ILC NewsLine
LDC and GLD become ILD

Scientists are a self-organised and democratic lot. As such, they like bottom-up approaches: ask everybody involved, test all options and find the best and most logical consensus. The most recent example of this approach is the cooperation between the two detector concepts the Large Detector Concept and the Global Large Detector. Starting from first ideas during LCWS in Hamburg this summer, the two groups decided to combine their concepts into one and write a common Letter of Intent.

Cooperating was already a tradition for scientists working on different detectors.

“It just seemed logical” says Ties Behnke, one of the leaders of the LDC concept. “The two concepts are similar in many aspects, and together we can bundle more resources.” They have similar concepts for different sub-detectors, for example, and scientists from both concepts have been working together for a long time on such collaborations as CALICE and the Linear Collider-Time Projection Chamber. “The most obvious overlap is the central tracker TPC which is common to both the GLD and LDC, and being developed by both together. Also, both have silicon trackers inside or outside the TPC," says Hitoshi Yamamoto, one of the GLD leaders.

Both GLD and LDC have different strengths. The GLD detector is larger and will thus better able to separate clusters in calorimeters that are good for the particle flow algorithm desired by both. While the LDC, for example, has a more sophisticated electromagnetic calorimeter. “We will be performing intensive studies to find the optimal point between them,” says Yamamoto.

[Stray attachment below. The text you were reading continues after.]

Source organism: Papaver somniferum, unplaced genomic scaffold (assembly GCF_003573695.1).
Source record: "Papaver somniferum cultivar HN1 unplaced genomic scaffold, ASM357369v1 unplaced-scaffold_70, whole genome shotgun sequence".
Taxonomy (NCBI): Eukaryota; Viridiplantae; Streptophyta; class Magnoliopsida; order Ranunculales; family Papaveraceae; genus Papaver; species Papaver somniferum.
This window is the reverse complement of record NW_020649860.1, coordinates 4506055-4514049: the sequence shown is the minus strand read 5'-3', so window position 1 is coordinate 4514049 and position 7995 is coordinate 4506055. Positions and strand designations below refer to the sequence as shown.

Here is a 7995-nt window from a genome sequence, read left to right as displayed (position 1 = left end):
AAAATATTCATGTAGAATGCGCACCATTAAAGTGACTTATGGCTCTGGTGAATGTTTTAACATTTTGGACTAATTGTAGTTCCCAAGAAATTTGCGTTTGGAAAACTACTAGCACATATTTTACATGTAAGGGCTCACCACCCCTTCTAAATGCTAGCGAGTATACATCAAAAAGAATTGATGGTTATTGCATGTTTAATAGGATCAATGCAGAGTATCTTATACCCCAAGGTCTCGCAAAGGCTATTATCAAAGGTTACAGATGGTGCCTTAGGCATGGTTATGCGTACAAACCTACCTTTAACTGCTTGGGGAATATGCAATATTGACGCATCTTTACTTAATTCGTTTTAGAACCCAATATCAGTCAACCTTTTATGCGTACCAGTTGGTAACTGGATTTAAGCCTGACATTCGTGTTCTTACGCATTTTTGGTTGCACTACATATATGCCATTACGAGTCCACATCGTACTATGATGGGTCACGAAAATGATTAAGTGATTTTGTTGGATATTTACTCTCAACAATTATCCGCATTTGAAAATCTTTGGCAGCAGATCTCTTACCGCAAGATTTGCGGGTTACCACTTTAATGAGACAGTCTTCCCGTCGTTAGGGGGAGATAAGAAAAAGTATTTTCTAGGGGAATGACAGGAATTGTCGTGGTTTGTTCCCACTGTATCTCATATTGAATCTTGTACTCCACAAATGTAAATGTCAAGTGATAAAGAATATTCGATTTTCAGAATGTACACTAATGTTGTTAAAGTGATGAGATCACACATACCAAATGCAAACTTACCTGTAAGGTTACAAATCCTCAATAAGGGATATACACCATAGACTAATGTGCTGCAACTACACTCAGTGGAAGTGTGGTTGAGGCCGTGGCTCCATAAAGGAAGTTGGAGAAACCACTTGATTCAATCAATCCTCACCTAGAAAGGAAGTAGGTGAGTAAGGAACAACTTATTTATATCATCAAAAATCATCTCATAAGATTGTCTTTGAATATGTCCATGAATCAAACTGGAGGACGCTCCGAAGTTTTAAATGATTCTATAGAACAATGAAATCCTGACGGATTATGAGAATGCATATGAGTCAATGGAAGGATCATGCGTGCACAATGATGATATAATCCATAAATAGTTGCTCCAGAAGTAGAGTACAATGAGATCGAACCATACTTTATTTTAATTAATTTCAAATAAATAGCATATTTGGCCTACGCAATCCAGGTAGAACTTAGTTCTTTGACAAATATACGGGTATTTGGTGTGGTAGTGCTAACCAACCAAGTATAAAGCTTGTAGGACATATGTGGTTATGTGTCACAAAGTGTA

The combined concept has a name, too - ILD, for International Large Detector Concept. However, this name is only supposed to be preliminary until the time the Letter of Intent has been submitted and the Engineering Design Report phase is over. The two concepts see themselves as two groups working together towards the same goal, but not yet as a collaboration. “The primary new merits of the cooperation are in detector optimisation and in engineering,” says Yamamoto. R&D efforts on different detector technologies will continue and the concept remains open to new suggestions.

What will not come out of the Letter of Intent is the final image of a detector and its technologies set in stone. “It will have open options because the existing sub-detector development work is happening on longer timescales,” says Behnke. While the Letter of Intent is due to be delivered to the ILC Steering Committee in about one year, the CALICE programme, for example, runs at least until 2010. The outcome of these letters is supposed to be the proof, supported by test results, that the groups can meet their own expectations. Take the concept of particle flow, for example. The cost is part of the concept, and the detector must in fact be built the way is it presented. Engineers will play a major role in this last aspect.

-- Barbara Warmbein